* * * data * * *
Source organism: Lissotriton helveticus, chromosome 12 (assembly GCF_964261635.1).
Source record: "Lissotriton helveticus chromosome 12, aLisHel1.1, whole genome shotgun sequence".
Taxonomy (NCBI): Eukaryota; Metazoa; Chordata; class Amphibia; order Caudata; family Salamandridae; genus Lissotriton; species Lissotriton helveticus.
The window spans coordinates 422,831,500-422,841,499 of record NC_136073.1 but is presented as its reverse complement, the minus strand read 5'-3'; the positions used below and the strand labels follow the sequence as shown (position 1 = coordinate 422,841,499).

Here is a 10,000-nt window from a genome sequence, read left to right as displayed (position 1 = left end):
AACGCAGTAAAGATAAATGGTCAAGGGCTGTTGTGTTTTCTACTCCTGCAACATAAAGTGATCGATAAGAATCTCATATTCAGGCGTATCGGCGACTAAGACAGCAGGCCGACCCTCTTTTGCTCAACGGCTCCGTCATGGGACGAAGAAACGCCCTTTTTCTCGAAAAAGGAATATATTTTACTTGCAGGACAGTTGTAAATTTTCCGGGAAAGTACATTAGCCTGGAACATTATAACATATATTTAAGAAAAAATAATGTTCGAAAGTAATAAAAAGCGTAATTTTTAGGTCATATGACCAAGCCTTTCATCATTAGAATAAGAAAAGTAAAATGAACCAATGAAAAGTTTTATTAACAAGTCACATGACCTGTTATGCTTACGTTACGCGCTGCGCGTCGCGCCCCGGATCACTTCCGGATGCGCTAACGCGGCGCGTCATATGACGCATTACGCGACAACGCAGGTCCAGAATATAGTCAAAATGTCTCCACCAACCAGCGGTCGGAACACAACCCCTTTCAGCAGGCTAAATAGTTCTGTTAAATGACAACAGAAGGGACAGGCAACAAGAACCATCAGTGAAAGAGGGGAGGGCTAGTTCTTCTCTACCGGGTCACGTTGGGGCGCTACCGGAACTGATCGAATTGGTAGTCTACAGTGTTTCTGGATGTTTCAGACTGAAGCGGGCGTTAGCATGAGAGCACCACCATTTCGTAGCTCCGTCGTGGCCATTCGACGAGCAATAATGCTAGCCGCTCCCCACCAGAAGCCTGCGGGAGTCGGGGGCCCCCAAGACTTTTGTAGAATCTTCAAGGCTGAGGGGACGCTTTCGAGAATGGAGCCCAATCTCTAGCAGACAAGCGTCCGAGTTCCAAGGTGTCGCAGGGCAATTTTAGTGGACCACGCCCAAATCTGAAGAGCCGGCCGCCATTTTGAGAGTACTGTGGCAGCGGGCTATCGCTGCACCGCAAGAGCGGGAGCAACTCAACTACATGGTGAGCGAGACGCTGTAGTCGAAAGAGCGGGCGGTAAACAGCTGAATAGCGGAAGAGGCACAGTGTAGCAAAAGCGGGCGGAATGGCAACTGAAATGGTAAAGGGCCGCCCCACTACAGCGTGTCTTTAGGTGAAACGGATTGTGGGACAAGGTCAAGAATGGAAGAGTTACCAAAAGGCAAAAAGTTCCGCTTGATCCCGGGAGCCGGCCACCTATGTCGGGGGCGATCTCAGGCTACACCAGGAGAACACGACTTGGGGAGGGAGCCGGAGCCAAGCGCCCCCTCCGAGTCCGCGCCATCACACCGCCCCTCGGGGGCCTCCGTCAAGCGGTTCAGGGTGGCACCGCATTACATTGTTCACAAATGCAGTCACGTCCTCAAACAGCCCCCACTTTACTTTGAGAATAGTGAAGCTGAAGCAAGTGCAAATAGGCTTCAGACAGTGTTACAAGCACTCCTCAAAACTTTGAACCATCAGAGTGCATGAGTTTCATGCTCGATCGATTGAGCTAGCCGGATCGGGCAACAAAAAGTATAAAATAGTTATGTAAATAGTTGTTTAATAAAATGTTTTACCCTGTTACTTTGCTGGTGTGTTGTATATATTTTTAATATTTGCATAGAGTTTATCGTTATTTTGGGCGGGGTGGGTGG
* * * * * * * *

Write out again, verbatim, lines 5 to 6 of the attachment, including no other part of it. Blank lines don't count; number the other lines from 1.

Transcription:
Here is a 10,000-nt window from a genome sequence, read left to right as displayed (position 1 = left end):
AACGCAGTAAAGATAAATGGTCAAGGGCTGTTGTGTTTTCTACTCCTGCAACATAAAGTGATCGATAAGAATCTCATATTCAGGCGTATCGGCGACTAAGACAGCAGGCCGACCCTCTTTTGCTCAACGGCTCCGTCATGGGACGAAGAAACGCCCTTTTTCTCGAAAAAGGAATATATTTTACTTGCAGGACAGTTGTAAATTTTCCGGGAAAGTACATTAGCCTGGAACATTATAACATATATTTAAGAAAAAATAATGTTCGAAAGTAATAAAAAGCGTAATTTTTAGGTCATATGACCAAGCCTTTCATCATTAGAATAAGAAAAGTAAAATGAACCAATGAAAAGTTTTATTAACAAGTCACATGACCTGTTATGCTTACGTTACGCGCTGCGCGTCGCGCCCCGGATCACTTCCGGATGCGCTAACGCGGCGCGTCATATGACGCATTACGCGACAACGCAGGTCCAGAATATAGTCAAAATGTCTCCACCAACCAGCGGTCGGAACACAACCCCTTTCAGCAGGCTAAATAGTTCTGTTAAATGACAACAGAAGGGACAGGCAACAAGAACCATCAGTGAAAGAGGGGAGGGCTAGTTCTTCTCTACCGGGTCACGTTGGGGCGCTACCGGAACTGATCGAATTGGTAGTCTACAGTGTTTCTGGATGTTTCAGACTGAAGCGGGCGTTAGCATGAGAGCACCACCATTTCGTAGCTCCGTCGTGGCCATTCGACGAGCAATAATGCTAGCCGCTCCCCACCAGAAGCCTGCGGGAGTCGGGGGCCCCCAAGACTTTTGTAGAATCTTCAAGGCTGAGGGGACGCTTTCGAGAATGGAGCCCAATCTCTAGCAGACAAGCGTCCGAGTTCCAAGGTGTCGCAGGGCAATTTTAGTGGACCACGCCCAAATCTGAAGAGCCGGCCGCCATTTTGAGAGTACTGTGGCAGCGGGCTATCGCTGCACCGCAAGAGCGGGAGCAACTCAACTACATGGTGAGCGAGACGCTGTAGTCGAAAGAGCGGGCGGTAAACAGCTGAATAGCGGAAGAGGCACAGTGTAGCAAAAGCGGGCGGAATGGCAACTGAAATGGTAAAGGGCCGCCCCACTACAGCGTGTCTTTAGGTGAAACGGATTGTGGGACAAGGTCAAGAATGGAAGAGTTACCAAAAGGCAAAAAGTTCCGCTTGATCCCGGGAGCCGGCCACCTATGTCGGGGGCGATCTCAGGCTACACCAGGAGAACACGACTTGGGGAGGGAGCCGGAGCCAAGCGCCCCCTCCGAGTCCGCGCCATCACACCGCCCCTCGGGGGCCTCCGTCAAGCGGTTCAGGGTGGCACCGCATTACATTGTTCACAAATGCAGTCACGTCCTCAAACAGCCCCCACTTTACTTTGAGAATAGTGAAGCTGAAGCAAGTGCAAATAGGCTTCAGACAGTGTTACAAGCACTCCTCAAAACTTTGAACCATCAGAGTGCATGAGTTTCATGCTCGATCGATTGAGCTAGCCGGATCGGGCAACAAAAAGTATAAAATAGTTATGTAAATAGTTGTTTAATAAAATGTTTTACCCTGTTACTTTGCTGGTGTGTTGTATATATTTTTAATATTTGCATAGAGTTTATCGTTATTTTGGGCGGGGTGGGTGG